NEWS

Peniasi Daveta Testifies Against Nawaikula

This occurred on the third day of Nawaikula’s trial. He was charged with obtaining travel and accommodation allowances to a total value of $20,201.35.
31 Mar 2022 14:50
Peniasi Daveta Testifies Against Nawaikula
Niko Nawaikula outside the High Court in Suva on March 30, 2022. Photo: Ashna Kumar

Peniasi Devata testified in court against SODELPA Member of Parliament Niko Nawaikula yesterday.

Mr Devata was the SODELPA Communications officer and former Opposition Office staff member.

This occurred on the third day of Nawaikula’s trial. He was charged with obtaining travel and accommodation allowances to a total value of $20,201.35.

 

Charges

Nawaikula was charged by the Fiji Independent Commission Against Corruption (FICAC) with one count each of false information to a public servant and of obtaining financial advantage.

Nawaikula was alleged to have falsely stated that his permanent place of residence was in Buca village, Buca Bay, and allegedly obtained $20,201.35 between August 2019 and April 2020.

It was alleged that Nawaikula breached the Parliamentary Remuneration Act of 2014 when he claimed travel and accommodation allowances, which he was not entitled to.

The allegations were brought by the former Parliament Secretary-General, Viniana Namosimalua.

The trial was presided by Anti-Corruption High Court Judge, Justice Thushara Kumarage.

 

Mr Daveta tells court

Mr Daveta told the court that from 2019 to mid-2020, he worked as SODELPA Opposition caucus staff based at the Opposition Office in Parliament.

Amongst his various roles was also a constituency officer, media officer, and messenger, processing records of claims for allowances of Parliament.

He said he had to compile claims forms based on the information provided by the MPs to him and submit them to Parliament.

He also said in most cases he had filled the claim forms on behalf of the MPs, verified the information with the receipts and documents submitted, present it to his senior officer who would cross-check it before it was submitted to the Secretary-General’s Office.

He further said that there were also times when he followed up with the companies to verify information on the documents and receipts submitted if he was unclear.

Mr Daveta told the court that there were two forms that the MPs signed which were named GP 21 and GP 8.

He further told the court that the forms were mostly signed by the MPs before the forms were filled and it was done just to ease the workload during Parliament sessions.

Justice Kumarage asked the witness whether the procedure of signing the forms before they were filled in was right.

Mr Daveta responded that it was done to ease the workloads because of the Parliament session in place throughout the week.

He also testified that Nawaikula and some other Members of Parliament had indicated during a caucus meeting that they would be relocating.

Mr Daveta also told the court that was not aware whether Nawaikula owned property in Koronivia, Nausori.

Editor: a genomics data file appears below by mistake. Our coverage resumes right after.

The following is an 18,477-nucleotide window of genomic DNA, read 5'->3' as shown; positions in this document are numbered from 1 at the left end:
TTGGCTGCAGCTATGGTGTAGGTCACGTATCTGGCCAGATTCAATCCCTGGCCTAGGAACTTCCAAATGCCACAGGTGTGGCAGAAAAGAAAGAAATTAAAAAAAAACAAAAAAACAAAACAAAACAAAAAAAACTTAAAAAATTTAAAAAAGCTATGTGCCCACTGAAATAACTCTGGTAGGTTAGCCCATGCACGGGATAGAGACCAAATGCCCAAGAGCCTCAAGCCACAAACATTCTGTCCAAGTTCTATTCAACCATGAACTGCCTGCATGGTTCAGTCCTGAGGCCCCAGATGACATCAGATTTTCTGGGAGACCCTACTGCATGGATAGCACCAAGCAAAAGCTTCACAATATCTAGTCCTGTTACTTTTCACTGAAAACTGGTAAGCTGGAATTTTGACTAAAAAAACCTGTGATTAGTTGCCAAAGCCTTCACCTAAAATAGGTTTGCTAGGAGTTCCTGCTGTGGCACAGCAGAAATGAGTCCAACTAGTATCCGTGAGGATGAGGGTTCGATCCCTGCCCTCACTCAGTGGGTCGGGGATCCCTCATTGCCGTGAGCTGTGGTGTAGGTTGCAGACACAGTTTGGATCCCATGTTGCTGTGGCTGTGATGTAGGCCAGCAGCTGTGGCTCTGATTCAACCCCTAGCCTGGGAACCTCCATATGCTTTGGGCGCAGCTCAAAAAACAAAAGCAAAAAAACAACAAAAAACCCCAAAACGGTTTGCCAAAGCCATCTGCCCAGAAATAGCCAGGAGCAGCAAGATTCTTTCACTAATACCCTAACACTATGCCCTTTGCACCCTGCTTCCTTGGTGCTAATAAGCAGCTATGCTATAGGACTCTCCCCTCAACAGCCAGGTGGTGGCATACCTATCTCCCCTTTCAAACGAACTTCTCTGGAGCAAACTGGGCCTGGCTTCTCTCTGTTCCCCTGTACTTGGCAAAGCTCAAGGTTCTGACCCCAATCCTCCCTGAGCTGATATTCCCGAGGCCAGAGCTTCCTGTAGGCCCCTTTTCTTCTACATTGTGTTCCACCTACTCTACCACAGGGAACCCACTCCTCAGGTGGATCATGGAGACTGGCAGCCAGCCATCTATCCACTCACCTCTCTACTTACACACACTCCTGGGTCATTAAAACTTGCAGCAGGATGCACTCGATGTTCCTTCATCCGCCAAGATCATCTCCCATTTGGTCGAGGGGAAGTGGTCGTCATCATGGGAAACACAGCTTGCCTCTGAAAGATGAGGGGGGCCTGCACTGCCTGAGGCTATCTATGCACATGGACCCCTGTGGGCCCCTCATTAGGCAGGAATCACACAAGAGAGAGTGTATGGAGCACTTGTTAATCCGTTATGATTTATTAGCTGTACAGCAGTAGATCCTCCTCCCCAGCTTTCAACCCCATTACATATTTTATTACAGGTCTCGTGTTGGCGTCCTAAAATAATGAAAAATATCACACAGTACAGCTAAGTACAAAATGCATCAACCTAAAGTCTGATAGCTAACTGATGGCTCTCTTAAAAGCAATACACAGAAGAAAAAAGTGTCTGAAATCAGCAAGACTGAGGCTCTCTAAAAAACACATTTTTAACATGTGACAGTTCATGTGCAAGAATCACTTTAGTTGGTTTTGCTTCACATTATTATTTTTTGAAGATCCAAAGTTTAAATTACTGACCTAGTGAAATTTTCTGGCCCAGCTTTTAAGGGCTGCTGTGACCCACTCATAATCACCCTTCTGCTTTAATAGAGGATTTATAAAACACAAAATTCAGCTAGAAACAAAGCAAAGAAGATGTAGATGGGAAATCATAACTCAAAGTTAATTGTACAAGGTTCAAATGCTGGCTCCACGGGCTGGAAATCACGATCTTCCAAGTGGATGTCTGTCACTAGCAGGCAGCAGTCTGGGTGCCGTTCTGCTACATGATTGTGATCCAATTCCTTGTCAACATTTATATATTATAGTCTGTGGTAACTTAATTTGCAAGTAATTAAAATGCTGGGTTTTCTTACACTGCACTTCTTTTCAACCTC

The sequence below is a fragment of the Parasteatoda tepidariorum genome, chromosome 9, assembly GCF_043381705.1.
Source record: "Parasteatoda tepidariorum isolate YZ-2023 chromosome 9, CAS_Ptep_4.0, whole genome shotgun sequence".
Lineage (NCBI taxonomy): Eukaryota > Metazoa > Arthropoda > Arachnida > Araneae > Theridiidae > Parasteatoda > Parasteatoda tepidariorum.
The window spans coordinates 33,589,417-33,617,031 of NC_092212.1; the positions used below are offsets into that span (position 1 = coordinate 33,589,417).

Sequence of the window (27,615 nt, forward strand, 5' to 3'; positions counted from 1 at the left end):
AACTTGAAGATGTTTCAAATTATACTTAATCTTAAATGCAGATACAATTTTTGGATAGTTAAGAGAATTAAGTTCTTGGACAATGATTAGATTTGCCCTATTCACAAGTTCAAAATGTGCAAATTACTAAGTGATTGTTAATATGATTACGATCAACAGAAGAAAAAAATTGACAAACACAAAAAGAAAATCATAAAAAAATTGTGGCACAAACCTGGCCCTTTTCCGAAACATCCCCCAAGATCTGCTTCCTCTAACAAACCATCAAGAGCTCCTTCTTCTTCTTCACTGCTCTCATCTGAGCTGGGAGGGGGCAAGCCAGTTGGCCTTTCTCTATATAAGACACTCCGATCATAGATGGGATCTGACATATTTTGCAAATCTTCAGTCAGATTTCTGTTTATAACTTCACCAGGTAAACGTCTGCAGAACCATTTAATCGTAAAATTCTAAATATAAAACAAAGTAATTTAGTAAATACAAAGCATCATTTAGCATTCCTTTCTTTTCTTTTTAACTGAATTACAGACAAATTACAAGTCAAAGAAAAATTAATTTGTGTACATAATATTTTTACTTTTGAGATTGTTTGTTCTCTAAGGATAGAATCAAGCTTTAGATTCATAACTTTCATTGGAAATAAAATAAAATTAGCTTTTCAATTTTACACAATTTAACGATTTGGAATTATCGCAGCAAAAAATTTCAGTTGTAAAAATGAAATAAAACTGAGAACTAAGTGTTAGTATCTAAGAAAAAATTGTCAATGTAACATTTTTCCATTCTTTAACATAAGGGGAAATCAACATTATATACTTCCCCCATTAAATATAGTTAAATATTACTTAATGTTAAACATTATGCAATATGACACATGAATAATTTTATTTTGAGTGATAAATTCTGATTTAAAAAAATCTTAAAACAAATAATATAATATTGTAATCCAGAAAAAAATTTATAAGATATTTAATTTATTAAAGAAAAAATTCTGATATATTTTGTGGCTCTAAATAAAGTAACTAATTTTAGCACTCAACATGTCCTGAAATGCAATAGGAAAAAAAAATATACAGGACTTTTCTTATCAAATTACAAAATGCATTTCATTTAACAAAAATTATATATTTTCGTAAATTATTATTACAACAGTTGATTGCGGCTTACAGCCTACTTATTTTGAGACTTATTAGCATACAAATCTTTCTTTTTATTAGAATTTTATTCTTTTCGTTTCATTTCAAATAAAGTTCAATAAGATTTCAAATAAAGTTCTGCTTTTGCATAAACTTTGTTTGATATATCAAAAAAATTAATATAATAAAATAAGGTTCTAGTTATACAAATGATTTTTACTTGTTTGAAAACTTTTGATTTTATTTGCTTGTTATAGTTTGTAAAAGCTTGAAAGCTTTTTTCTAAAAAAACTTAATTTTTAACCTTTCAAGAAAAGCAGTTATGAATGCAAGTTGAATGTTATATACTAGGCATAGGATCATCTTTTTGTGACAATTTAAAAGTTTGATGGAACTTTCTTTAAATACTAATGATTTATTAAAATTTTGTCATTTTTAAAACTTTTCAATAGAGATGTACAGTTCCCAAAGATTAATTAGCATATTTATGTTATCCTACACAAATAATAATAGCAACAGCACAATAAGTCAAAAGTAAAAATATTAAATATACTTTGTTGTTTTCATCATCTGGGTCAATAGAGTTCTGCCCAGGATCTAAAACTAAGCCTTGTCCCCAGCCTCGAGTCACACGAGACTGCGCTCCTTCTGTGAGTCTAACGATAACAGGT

FICAC deputy Commissioner Rashmi Aslam showed a document to Mr Daveta and asked him to clarify to the court two receipts that were of August 28, 2019.

The document showed that there was a taxi receipt of $250 from Savusavu to Nabouwalu and there was another document for the same claim voucher which was of a Patterson Bus Service from Savusavu to Nabouwalu and to Suva amounting to $55.90.

Both the documents showed the date of August 28, 2019.

Mr Daveta told the court that he had now come to realise that double payments were made to Nawaikula.

Several claim forms filled by Mr Daveta on behalf of Nawaikula were presented by the Prosecution in court.

Mr Daveta told the court that claims in some instances, due to the absence of receipts and acquittals, he would write letters on behalf of Nawaikula and use an electronic signature of the MP to submit claims.

Mr Aslam asked the witness whether he had picked this up, and raised any issue over the two receipts of the same day.

Mr Daveta said if he had noticed it, he would have raised it with his senior colleague, however, he realised it in court while giving evidence.

Mr Aslam also submitted three different taxi receipts which Nawaikula used to make travel claims indicating he travelled between Savusavu and Buca in Vanua Levu, and from Nausori Airport to Koronivia in Viti Levu.

Mr Aslam also questioned how the same taxi was used in Vanua Levu and Viti Levu as shown in the receipts because all the receipts were in sequence.

Mr Daveta agreed that there were issues with the acquittals.

He said that it was not possible to use the same taxi in Vanua Levu and Viti Levu.

He also testified that Nawaikula had written to the Parliament Secretariat about his intention to relocate to Buca Village in Cakaudrove.

Mr Daveta told the court that Nawaikula had provided two separate letters from the Turaga Ni Koro and his business landlord in Savusavu as a compliance requirement by Parliament.

He said that Nawaikula had indicated that he was moving to Buca Village and the reason why he was using Buca as a station.

Mr Daveta said while he filled in the claim forms for Nawaikula, the last checks and balances were carried out by Parliament’s Acting Secretary-General and the Finance Department.

He further told the court that they were never provided with any training by Parliament on what to do when one wanted to change their address and how to assess the documents and that was following what was being practiced previously.

He also informed the court that Members of Parliament were entitled to accommodation of $350 and a meal allowance of $30 per meal without receipts while they had to submit receipts for travel expenses including mileage or any boat or air travel.

Mr Daveta said that amendments were made to some claim forms filled by him on behalf of Nawaikula.

 



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